Eating less salt will help with water retention, which also causes swollen ankles, sore breasts, bloating, and puffy eyes and fingers.

Vegetables such as broccoli and cauliflower are especially beneficial for PMS sufferers because they contain a substance called DIM (di-indolylmethane). DIM has been shown to clean up excess oestrogen, which causes problems such as weight gain.

There are also certain minerals and vitamins that help to bring the hormonal system into balance. A good-quality multivitamin for women is essential, as is evening primrose oil. Maca powder is an excellent addition to the diet. It is a Peruvian whole food that helps your body balance its hormonal system, making it an excellent menstrual cycle regulator.

Exercise is also very important. It helps release tension and stagnated energy, gets things moving generally, and is excellent for the circulation. The boost in serotonin levels that exercise gives you is great for alleviating depression and mood swings.

Having an orgasm is a great way to release premenstrual tension from the pelvic area. A study published in the 1993 December issue of the Journal of Obstetrics and Gynecology found that women who received ear, hand and foot reflexology (pressure applied to points that correspond to specific body areas or functions) experienced a significant decrease in PMS symptoms. Touch and the movement of energy are very powerful.

My experience with people I have worked with has shown that keeping the bowels regular is also very important. People who suffer from constipation often experience more severe PMS symptoms. A poor diet is often lacking in fibre, certain minerals and roughage. Having a few soaked prunes in the morning works wonders, as does magnesium — known as ‘nature’s tranquilliser’, it’s a valuable mineral for treating PMS. A study published in the Journal of Women’s Health found that 200 mg magnesium a day reduced physical symptoms of PMS fluid retention and breast tenderness by 40%. If your magnesium levels are low, you may experience poor appetite, nausea, tiredness, mood swings and muscle cramps.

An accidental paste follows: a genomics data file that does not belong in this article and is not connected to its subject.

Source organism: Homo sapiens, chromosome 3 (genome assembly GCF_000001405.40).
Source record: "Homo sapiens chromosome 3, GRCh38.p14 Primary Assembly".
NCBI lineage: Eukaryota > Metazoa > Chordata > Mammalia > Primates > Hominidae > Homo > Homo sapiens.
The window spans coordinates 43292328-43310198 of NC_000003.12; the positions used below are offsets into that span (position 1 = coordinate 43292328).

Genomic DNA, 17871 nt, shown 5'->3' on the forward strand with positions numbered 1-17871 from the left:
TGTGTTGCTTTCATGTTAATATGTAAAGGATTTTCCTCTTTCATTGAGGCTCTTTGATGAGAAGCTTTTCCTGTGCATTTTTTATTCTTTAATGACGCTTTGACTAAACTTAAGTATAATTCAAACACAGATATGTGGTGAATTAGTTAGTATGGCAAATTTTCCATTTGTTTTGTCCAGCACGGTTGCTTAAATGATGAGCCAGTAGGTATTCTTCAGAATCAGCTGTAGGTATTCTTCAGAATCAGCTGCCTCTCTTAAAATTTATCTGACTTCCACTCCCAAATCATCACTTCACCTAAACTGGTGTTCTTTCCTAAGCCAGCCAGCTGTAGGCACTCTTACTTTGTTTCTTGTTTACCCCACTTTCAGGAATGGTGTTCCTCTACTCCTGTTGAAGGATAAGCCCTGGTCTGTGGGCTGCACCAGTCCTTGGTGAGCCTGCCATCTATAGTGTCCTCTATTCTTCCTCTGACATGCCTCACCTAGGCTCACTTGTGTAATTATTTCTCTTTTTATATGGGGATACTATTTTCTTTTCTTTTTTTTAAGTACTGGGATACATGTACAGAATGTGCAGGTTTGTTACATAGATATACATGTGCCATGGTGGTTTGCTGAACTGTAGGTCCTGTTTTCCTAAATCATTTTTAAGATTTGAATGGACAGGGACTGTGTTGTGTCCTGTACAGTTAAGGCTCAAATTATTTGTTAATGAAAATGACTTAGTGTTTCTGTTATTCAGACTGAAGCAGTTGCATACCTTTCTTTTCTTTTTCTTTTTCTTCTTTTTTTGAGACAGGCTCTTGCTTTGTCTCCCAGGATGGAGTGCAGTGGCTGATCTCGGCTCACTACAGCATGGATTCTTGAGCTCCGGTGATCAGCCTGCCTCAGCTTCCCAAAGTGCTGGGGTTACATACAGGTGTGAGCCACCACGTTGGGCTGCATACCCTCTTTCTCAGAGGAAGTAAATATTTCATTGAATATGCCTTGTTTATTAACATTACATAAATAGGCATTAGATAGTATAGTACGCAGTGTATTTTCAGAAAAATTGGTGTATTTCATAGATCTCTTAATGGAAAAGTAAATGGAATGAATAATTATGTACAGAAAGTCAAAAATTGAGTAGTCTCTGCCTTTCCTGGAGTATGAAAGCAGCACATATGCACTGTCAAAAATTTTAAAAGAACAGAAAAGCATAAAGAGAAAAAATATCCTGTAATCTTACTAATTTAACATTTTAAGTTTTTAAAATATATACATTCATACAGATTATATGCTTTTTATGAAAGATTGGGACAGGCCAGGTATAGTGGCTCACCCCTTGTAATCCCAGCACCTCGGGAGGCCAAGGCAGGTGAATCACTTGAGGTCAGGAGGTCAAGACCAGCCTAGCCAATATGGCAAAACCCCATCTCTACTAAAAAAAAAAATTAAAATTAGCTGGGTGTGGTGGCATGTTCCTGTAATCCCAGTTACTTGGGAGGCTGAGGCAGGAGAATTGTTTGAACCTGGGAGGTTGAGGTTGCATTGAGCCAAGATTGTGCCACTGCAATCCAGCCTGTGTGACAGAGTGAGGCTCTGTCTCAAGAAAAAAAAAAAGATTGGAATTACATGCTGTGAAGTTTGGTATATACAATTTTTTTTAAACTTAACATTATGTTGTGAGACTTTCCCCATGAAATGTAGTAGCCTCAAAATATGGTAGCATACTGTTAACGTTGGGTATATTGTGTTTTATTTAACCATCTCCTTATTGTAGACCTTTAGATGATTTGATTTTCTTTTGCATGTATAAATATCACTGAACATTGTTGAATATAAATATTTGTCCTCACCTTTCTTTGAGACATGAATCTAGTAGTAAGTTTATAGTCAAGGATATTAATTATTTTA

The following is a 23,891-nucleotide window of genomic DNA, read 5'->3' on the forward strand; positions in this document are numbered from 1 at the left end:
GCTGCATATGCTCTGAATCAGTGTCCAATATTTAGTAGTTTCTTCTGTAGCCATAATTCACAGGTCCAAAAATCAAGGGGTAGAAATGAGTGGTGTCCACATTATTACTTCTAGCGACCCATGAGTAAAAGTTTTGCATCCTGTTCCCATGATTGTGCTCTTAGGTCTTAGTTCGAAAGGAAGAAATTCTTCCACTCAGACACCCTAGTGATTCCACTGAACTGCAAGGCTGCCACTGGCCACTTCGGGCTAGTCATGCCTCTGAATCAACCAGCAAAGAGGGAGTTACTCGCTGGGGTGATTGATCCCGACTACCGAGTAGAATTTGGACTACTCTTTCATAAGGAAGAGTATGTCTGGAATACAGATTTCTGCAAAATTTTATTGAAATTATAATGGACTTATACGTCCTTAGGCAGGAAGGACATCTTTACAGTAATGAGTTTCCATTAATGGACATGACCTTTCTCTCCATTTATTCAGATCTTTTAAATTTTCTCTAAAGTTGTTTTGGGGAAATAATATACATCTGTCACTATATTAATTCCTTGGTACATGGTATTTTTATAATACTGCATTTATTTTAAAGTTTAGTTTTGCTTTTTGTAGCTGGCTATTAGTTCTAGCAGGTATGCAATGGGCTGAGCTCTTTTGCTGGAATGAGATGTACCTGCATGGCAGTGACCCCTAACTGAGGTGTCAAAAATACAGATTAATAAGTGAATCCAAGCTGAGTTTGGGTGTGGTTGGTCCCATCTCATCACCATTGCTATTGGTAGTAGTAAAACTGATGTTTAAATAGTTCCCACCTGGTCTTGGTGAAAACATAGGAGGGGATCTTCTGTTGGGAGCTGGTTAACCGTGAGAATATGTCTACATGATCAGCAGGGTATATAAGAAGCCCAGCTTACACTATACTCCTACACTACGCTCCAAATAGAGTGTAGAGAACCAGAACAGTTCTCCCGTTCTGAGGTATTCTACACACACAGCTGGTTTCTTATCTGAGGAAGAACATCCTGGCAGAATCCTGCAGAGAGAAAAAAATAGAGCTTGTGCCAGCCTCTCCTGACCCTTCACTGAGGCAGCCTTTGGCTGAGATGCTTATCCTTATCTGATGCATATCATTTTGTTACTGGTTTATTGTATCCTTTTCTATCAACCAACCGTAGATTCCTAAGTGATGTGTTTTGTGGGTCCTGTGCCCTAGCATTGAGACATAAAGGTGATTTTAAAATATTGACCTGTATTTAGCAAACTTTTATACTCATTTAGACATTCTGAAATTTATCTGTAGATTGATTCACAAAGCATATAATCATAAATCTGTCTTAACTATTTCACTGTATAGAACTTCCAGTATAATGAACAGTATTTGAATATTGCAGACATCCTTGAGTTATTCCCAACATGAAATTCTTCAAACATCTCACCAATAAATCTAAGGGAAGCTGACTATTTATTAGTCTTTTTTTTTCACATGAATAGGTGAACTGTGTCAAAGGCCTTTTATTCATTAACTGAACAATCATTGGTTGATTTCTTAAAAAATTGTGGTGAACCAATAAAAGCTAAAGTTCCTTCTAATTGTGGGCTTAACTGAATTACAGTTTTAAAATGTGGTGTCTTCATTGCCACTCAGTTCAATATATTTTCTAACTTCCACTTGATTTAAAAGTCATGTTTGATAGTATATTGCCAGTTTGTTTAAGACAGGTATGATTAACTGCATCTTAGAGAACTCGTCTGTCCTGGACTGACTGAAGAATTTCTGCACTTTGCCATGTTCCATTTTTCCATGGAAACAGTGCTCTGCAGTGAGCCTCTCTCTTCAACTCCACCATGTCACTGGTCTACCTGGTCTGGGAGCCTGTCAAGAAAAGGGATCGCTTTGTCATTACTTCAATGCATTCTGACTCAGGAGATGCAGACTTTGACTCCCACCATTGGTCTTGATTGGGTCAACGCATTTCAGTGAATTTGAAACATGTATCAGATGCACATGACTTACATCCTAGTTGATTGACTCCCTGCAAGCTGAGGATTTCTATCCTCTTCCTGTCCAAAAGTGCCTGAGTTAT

Vitamin B, is essential too. A study published in the British Medical Journal found a significant decrease in severe PMS symptoms when women took 50 – 100 mg of B6 a day.

If you take an oral contraceptive, it will deplete the B vitamins that play an important role in controlling mood and clearing oestrogens from the liver. I recommend that women on the Pill take 10 mg of zinc a day, as zinc helps the body to use vitamin B6.

Finally, make sure you get enough rest and sleep. The body and mind need rest and time to rejuvenate, and lack of sleep plays havoc with your hormones.

Returning to the Mind, Body, Spirit connection, balancing ourselves on all these levels is important. By giving our body what it requires on a nutritional level, we support and nurture our endocrine system and help it to perform optimally. In turn, the body is able to support us on an emotional, mental and physical level.

We should honour our femininity, embrace and step into our power, and not be ashamed. Our relationship with our bodies, and especially our female aspects, reflects our own ease or discomfort/disease with ourfemale expression in the world and in our relationships.